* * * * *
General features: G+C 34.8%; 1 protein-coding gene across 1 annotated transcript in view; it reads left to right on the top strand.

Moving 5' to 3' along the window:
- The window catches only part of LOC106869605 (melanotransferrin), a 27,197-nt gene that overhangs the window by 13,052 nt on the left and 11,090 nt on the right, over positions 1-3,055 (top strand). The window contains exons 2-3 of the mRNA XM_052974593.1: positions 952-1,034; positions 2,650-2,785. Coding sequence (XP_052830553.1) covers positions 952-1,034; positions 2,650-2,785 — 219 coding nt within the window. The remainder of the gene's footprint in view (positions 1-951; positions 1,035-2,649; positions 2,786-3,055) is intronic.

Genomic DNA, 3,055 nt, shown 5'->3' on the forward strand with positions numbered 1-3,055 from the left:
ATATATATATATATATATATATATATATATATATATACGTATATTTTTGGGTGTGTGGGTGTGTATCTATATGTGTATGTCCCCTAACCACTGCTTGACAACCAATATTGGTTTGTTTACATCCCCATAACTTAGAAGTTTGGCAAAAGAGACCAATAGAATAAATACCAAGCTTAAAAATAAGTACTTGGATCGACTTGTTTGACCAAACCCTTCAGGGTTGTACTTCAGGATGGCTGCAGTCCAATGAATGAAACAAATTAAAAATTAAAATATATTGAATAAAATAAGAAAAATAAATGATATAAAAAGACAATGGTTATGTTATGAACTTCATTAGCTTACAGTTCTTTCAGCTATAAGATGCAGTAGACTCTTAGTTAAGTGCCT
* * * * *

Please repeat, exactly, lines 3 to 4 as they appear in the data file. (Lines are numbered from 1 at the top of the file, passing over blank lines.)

- The window catches only part of LOC106869605 (melanotransferrin), a 27,197-nt gene that overhangs the window by 13,052 nt on the left and 11,090 nt on the right, over positions 1-3,055 (top strand). The window contains exons 2-3 of the mRNA XM_052974593.1: positions 952-1,034; positions 2,650-2,785. Coding sequence (XP_052830553.1) covers positions 952-1,034; positions 2,650-2,785 — 219 coding nt within the window. The remainder of the gene's footprint in view (positions 1-951; positions 1,035-2,649; positions 2,786-3,055) is intronic.

Genomic DNA, 3,055 nt, shown 5'->3' on the forward strand with positions numbered 1-3,055 from the left: